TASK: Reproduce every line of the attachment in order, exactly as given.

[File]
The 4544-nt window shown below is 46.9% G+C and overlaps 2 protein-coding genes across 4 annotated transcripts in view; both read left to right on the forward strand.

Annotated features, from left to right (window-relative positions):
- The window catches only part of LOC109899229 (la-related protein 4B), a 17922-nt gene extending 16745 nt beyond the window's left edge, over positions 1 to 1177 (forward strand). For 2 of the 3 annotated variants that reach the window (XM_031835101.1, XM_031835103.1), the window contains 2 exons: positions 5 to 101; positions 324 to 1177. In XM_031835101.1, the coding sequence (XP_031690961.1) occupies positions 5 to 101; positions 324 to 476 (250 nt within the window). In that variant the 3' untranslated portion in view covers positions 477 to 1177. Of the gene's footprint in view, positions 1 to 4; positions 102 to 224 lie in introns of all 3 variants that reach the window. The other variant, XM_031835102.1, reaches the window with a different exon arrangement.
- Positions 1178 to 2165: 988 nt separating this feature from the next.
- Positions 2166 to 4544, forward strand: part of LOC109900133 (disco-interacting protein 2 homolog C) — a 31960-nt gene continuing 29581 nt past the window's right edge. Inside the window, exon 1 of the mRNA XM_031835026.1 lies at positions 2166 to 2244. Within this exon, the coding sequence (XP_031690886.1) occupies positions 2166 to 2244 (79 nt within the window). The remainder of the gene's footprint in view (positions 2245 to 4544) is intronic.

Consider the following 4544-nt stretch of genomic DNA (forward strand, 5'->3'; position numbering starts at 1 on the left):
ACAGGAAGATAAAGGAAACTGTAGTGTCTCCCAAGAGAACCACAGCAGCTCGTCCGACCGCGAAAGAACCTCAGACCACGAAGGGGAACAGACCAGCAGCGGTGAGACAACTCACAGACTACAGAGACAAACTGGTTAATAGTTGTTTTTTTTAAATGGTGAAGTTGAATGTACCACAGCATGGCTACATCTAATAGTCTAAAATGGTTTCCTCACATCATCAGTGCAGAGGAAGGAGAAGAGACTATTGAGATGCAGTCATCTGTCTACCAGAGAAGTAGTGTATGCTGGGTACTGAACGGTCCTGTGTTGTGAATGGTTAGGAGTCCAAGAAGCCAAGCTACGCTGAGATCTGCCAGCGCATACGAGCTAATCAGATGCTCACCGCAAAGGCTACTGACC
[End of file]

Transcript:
The 4544-nt window shown below is 46.9% G+C and overlaps 2 protein-coding genes across 4 annotated transcripts in view; both read left to right on the forward strand.

Annotated features, from left to right (window-relative positions):
- The window catches only part of LOC109899229 (la-related protein 4B), a 17922-nt gene extending 16745 nt beyond the window's left edge, over positions 1 to 1177 (forward strand). For 2 of the 3 annotated variants that reach the window (XM_031835101.1, XM_031835103.1), the window contains 2 exons: positions 5 to 101; positions 324 to 1177. In XM_031835101.1, the coding sequence (XP_031690961.1) occupies positions 5 to 101; positions 324 to 476 (250 nt within the window). In that variant the 3' untranslated portion in view covers positions 477 to 1177. Of the gene's footprint in view, positions 1 to 4; positions 102 to 224 lie in introns of all 3 variants that reach the window. The other variant, XM_031835102.1, reaches the window with a different exon arrangement.
- Positions 1178 to 2165: 988 nt separating this feature from the next.
- Positions 2166 to 4544, forward strand: part of LOC109900133 (disco-interacting protein 2 homolog C) — a 31960-nt gene continuing 29581 nt past the window's right edge. Inside the window, exon 1 of the mRNA XM_031835026.1 lies at positions 2166 to 2244. Within this exon, the coding sequence (XP_031690886.1) occupies positions 2166 to 2244 (79 nt within the window). The remainder of the gene's footprint in view (positions 2245 to 4544) is intronic.

Consider the following 4544-nt stretch of genomic DNA (forward strand, 5'->3'; position numbering starts at 1 on the left):
ACAGGAAGATAAAGGAAACTGTAGTGTCTCCCAAGAGAACCACAGCAGCTCGTCCGACCGCGAAAGAACCTCAGACCACGAAGGGGAACAGACCAGCAGCGGTGAGACAACTCACAGACTACAGAGACAAACTGGTTAATAGTTGTTTTTTTTAAATGGTGAAGTTGAATGTACCACAGCATGGCTACATCTAATAGTCTAAAATGGTTTCCTCACATCATCAGTGCAGAGGAAGGAGAAGAGACTATTGAGATGCAGTCATCTGTCTACCAGAGAAGTAGTGTATGCTGGGTACTGAACGGTCCTGTGTTGTGAATGGTTAGGAGTCCAAGAAGCCAAGCTACGCTGAGATCTGCCAGCGCATACGAGCTAATCAGATGCTCACCGCAAAGGCTACTGACC